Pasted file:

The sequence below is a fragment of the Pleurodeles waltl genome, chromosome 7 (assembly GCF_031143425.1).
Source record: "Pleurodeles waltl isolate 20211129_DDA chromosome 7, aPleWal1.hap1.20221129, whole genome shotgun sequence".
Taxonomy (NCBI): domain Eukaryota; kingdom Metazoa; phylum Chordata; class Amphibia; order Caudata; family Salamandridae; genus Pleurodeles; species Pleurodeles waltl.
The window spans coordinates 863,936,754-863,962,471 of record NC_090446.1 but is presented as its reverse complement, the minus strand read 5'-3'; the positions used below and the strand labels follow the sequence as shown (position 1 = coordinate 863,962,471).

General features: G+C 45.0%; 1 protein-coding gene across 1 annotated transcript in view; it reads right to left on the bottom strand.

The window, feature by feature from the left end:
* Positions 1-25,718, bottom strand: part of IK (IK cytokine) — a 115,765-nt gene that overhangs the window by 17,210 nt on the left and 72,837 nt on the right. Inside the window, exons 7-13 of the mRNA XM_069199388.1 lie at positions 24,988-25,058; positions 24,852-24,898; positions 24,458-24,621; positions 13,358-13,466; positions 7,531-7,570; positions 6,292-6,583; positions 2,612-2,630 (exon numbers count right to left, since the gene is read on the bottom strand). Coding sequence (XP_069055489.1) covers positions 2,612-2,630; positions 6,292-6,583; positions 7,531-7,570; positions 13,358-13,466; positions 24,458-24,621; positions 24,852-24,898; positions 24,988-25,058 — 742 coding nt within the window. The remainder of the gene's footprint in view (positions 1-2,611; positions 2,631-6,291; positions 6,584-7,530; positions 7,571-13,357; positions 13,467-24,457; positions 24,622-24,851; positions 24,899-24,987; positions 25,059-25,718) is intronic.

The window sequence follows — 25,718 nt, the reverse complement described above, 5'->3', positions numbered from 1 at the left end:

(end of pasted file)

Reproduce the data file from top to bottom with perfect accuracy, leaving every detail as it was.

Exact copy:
The sequence below is a fragment of the Pleurodeles waltl genome, chromosome 7 (assembly GCF_031143425.1).
Source record: "Pleurodeles waltl isolate 20211129_DDA chromosome 7, aPleWal1.hap1.20221129, whole genome shotgun sequence".
Taxonomy (NCBI): domain Eukaryota; kingdom Metazoa; phylum Chordata; class Amphibia; order Caudata; family Salamandridae; genus Pleurodeles; species Pleurodeles waltl.
The window spans coordinates 863,936,754-863,962,471 of record NC_090446.1 but is presented as its reverse complement, the minus strand read 5'-3'; the positions used below and the strand labels follow the sequence as shown (position 1 = coordinate 863,962,471).

General features: G+C 45.0%; 1 protein-coding gene across 1 annotated transcript in view; it reads right to left on the bottom strand.

The window, feature by feature from the left end:
* Positions 1-25,718, bottom strand: part of IK (IK cytokine) — a 115,765-nt gene that overhangs the window by 17,210 nt on the left and 72,837 nt on the right. Inside the window, exons 7-13 of the mRNA XM_069199388.1 lie at positions 24,988-25,058; positions 24,852-24,898; positions 24,458-24,621; positions 13,358-13,466; positions 7,531-7,570; positions 6,292-6,583; positions 2,612-2,630 (exon numbers count right to left, since the gene is read on the bottom strand). Coding sequence (XP_069055489.1) covers positions 2,612-2,630; positions 6,292-6,583; positions 7,531-7,570; positions 13,358-13,466; positions 24,458-24,621; positions 24,852-24,898; positions 24,988-25,058 — 742 coding nt within the window. The remainder of the gene's footprint in view (positions 1-2,611; positions 2,631-6,291; positions 6,584-7,530; positions 7,571-13,357; positions 13,467-24,457; positions 24,622-24,851; positions 24,899-24,987; positions 25,059-25,718) is intronic.

The window sequence follows — 25,718 nt, the reverse complement described above, 5'->3', positions numbered from 1 at the left end: